As his older brother, Charles Ind, would testify, Kermode Jordan molested the brothers repeatedly in what they came to call the "bathroom sessions." Jacob Ind later said that in addition to physical and verbal abuse, his mother also sexually abused him until the age of 12.
"I had two ways out," Ind later told The Gazette. "Kill myself or kill them."
Now he plans to tell his side of the abuse.
"They should not have died, and it's sad that they did," Denise said of the Jordans, "but they were not the only victims of what happened."
Also supporting Ind's cause are former Woodland Park classmate Beau Purdom - formerly Beau Walter - and the aunt of the prosecution's star witness, David Mabie.
Purdom recalls 15-year-old Jacob Ind as a teen heavily bullied for his "hippie" attire, but also as one who was painfully shy who rarely reacted to the cruelty. So when Ind became violent in the months before the killing, Purdom took notice.
In one altercation, Purdom said Ind grabbed a pair of scissors and went after a friend. That was the first time Purdom said he heard Ind mumbling to himself about killing his parents.
"We went to the principal and told him everything that Jacob said, and that this was different than how his attitude had been before ... and they just blew it off," Purdom said. "This was pre-Columbine and you didn't hear about this kind of thing a lot."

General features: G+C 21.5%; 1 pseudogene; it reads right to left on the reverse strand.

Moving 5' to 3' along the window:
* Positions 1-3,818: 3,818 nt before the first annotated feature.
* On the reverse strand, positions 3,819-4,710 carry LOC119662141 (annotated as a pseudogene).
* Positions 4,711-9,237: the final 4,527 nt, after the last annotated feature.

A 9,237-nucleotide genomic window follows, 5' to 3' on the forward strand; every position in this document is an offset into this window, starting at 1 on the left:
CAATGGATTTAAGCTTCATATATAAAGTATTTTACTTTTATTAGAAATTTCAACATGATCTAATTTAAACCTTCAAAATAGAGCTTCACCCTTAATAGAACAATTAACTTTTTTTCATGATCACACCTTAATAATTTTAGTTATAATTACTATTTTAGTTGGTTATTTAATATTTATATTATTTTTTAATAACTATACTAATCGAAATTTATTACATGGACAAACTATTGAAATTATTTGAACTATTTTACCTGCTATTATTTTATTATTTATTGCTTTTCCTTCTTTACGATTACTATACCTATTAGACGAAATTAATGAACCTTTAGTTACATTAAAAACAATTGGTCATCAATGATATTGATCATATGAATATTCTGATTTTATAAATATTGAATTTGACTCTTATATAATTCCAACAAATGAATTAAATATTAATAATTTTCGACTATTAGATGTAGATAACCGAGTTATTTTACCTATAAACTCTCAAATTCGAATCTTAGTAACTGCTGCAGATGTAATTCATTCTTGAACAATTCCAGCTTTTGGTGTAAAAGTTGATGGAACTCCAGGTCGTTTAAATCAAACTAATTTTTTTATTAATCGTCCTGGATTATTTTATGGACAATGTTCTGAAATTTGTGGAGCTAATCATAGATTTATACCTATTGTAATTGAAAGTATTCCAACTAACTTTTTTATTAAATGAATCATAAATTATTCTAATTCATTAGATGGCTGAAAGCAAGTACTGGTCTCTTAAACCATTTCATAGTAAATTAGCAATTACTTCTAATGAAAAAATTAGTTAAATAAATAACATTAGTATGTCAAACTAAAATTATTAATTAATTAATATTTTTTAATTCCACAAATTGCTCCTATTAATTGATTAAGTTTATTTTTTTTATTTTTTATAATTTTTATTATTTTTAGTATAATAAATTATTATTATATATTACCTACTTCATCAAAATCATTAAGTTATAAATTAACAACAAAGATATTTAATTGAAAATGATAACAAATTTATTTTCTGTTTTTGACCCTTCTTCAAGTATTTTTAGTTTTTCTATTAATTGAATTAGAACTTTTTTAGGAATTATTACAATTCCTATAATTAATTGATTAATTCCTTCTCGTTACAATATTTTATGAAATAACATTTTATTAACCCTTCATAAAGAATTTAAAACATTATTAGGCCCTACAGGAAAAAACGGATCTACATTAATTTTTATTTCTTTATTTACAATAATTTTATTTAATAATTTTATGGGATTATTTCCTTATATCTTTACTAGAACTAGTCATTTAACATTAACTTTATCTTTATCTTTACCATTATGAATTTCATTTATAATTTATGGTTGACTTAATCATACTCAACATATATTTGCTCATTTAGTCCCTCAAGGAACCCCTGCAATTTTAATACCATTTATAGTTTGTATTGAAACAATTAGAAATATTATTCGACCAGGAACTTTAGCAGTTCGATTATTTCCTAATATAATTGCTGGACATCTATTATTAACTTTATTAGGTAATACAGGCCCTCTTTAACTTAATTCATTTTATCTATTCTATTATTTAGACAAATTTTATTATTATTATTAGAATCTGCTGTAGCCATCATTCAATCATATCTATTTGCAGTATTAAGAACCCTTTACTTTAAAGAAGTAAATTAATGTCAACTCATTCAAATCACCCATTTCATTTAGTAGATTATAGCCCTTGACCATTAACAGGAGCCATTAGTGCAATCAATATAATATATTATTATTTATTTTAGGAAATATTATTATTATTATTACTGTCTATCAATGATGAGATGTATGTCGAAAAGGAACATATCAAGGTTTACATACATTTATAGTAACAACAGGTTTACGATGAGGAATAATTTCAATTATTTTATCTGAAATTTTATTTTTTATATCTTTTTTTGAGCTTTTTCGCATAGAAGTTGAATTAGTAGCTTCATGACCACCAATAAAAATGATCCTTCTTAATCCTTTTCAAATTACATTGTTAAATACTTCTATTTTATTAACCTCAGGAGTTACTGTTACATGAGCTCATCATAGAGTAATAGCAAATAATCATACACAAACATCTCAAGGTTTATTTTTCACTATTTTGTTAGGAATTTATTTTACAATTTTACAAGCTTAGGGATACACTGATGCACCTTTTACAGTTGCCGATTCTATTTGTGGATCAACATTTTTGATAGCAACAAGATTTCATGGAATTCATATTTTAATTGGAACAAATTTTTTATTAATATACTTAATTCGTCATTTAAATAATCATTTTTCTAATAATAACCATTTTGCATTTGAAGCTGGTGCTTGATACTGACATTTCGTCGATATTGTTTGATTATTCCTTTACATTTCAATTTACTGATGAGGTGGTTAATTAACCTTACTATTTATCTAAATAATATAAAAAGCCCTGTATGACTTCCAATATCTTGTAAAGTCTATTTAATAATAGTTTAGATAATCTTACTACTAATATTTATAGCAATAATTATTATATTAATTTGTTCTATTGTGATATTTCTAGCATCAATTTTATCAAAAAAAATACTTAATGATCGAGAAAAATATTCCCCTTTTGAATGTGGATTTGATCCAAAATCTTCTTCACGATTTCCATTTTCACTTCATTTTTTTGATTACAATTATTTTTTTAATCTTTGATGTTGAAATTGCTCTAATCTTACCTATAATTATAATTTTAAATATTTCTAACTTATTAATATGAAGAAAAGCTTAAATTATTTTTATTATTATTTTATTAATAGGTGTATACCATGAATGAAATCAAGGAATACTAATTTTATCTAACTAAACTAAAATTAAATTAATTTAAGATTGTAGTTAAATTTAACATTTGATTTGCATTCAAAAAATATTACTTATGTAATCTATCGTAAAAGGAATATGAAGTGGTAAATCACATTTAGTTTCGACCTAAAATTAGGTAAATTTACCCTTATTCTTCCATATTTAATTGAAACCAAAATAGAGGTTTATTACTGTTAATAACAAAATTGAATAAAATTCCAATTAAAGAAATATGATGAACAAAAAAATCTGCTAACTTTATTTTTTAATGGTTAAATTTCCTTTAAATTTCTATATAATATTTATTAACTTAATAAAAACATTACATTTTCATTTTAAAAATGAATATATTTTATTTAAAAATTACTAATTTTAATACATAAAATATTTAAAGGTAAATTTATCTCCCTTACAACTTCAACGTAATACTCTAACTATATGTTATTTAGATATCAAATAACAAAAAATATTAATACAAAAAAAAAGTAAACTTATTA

One thing Purdom is certain about: it was obvious Ind was "troubled" and being abused. He just didn't know how or to what extent.
"For people to say he wasn't abused or they didn't see it coming, that's not correct," Purdom said. "You could see the warning signs for Jacob all over the place."
Janet Walters, aunt of David Mabie, agrees.
Mabie had been a key witness in Ind's conviction. He shared the conversations he'd had with Ind about wanting to kill his parents. He eventually alerted authorities to the murder when Ind told him at school he'd gone through with it. Mabie later would record phone conversations with Ind from jail during which Ind reportedly ordered the killing of his accomplice, Gabrial Adams.
At trial, Mabie denied knowing of any abuse, testifying that "things seemed pretty normal" in the Jordans' home and he never thought of Ind as being abused. But Walters believes he "was swayed by the prosecution."
"I know to this very day that this has affected my nephew's life," Walters said. "I can't say much more, but Jacob, in my eyes, didn't stand a chance at all. He was already guilty before the trial even started. So many wrongs and some intimidation; they were all so very young."